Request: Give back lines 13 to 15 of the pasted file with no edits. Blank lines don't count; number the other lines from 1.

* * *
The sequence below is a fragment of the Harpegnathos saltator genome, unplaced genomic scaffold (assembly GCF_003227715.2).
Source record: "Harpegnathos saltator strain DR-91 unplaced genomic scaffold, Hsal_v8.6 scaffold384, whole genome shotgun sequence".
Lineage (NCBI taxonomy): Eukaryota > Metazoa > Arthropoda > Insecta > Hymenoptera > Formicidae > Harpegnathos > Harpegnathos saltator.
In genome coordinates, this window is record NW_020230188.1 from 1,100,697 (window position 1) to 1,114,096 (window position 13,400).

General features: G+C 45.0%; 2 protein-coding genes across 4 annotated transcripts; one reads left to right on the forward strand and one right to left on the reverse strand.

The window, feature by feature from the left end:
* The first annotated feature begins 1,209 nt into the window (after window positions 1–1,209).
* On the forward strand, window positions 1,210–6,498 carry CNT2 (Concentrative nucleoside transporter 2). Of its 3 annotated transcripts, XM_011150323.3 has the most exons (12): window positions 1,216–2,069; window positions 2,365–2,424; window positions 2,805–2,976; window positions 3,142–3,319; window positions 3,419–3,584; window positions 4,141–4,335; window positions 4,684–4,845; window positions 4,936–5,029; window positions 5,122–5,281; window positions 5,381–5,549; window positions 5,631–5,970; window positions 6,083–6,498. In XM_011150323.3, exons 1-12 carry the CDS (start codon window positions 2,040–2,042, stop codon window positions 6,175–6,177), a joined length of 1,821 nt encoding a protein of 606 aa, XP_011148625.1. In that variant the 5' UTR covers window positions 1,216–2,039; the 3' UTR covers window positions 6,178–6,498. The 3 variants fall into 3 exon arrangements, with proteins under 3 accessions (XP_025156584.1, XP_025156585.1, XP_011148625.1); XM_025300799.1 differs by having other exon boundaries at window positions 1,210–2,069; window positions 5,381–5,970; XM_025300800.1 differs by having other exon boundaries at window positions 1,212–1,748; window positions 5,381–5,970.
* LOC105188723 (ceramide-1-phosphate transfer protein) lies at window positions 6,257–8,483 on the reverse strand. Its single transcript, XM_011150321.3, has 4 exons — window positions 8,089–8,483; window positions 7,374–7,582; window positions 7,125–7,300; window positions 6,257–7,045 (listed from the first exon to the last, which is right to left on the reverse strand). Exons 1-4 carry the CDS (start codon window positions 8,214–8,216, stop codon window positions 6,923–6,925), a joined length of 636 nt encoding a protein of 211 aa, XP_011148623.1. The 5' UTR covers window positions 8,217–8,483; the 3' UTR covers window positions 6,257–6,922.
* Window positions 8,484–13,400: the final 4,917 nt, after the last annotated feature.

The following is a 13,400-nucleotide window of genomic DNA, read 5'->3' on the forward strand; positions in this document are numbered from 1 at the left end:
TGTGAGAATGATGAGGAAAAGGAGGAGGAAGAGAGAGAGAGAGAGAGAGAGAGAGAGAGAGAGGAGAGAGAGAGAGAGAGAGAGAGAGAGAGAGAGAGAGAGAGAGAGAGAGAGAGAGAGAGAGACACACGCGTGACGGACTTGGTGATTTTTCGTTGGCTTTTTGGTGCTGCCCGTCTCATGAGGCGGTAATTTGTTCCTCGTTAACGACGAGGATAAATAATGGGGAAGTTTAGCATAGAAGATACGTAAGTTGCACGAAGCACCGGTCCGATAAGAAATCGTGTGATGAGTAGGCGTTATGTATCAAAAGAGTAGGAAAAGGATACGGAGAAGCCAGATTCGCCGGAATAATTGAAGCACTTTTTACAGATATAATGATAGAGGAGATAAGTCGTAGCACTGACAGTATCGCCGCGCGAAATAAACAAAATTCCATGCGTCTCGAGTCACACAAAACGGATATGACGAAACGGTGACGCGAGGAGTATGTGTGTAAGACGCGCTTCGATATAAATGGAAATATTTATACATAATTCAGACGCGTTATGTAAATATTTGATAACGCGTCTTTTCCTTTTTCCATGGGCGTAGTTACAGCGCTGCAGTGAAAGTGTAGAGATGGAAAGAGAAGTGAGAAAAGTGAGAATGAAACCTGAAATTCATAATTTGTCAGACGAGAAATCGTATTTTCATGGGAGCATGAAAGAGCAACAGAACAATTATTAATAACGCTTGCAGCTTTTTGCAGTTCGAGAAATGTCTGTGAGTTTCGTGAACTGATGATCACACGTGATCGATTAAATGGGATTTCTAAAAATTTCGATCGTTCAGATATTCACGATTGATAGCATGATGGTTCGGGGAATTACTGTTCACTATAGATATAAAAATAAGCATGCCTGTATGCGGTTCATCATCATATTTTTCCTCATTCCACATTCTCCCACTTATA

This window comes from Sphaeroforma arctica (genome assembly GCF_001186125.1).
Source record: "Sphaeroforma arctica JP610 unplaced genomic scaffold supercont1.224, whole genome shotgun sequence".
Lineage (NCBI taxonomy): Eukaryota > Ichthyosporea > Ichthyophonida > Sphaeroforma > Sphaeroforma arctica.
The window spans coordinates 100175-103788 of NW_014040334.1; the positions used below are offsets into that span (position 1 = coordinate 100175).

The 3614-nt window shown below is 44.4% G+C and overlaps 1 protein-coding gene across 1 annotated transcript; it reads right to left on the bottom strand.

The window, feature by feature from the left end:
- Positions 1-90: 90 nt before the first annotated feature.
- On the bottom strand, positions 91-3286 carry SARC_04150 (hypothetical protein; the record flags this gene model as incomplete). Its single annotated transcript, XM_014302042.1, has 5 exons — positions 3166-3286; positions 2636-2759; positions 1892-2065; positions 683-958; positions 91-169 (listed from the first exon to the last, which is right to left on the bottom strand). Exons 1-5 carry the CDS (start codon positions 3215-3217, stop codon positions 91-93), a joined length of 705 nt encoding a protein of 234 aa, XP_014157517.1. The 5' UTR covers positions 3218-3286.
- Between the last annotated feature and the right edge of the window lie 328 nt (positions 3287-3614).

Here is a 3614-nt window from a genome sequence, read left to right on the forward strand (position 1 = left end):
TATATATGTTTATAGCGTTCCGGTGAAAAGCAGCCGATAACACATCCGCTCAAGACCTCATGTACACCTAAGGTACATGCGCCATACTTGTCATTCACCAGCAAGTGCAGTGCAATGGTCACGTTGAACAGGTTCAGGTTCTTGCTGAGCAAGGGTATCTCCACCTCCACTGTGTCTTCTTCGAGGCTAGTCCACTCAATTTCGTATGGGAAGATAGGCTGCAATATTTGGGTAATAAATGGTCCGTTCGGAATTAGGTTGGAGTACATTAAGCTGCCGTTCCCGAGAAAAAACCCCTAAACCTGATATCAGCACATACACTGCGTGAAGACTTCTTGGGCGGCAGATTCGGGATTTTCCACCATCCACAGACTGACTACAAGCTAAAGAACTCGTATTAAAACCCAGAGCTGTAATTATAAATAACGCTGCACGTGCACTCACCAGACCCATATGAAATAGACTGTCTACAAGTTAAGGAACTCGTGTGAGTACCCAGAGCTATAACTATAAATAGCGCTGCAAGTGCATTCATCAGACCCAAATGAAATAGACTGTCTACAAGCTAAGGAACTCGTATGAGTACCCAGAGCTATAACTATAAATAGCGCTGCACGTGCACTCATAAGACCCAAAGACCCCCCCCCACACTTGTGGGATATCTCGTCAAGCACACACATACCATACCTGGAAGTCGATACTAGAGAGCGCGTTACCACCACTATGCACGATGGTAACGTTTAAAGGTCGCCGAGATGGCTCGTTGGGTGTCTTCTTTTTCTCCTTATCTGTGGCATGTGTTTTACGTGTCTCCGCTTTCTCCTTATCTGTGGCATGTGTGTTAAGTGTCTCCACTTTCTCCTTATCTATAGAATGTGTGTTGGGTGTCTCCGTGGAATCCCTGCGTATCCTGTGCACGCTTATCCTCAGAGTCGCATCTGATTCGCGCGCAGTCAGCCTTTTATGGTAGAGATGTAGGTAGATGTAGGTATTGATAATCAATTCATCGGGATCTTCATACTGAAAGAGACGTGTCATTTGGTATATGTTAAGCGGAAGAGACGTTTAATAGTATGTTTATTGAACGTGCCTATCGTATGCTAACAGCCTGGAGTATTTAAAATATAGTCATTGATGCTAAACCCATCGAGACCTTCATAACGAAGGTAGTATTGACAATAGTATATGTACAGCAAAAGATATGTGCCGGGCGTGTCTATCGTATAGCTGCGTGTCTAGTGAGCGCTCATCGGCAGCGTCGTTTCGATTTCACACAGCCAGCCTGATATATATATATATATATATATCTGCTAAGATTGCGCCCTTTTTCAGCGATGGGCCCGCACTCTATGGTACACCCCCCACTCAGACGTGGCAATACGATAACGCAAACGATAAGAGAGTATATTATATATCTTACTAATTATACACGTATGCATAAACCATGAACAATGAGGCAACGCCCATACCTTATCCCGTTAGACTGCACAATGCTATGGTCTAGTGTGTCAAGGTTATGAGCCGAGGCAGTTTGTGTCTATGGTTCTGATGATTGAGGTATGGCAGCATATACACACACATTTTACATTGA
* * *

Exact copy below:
This window comes from Sphaeroforma arctica (genome assembly GCF_001186125.1).
Source record: "Sphaeroforma arctica JP610 unplaced genomic scaffold supercont1.224, whole genome shotgun sequence".
Lineage (NCBI taxonomy): Eukaryota > Ichthyosporea > Ichthyophonida > Sphaeroforma > Sphaeroforma arctica.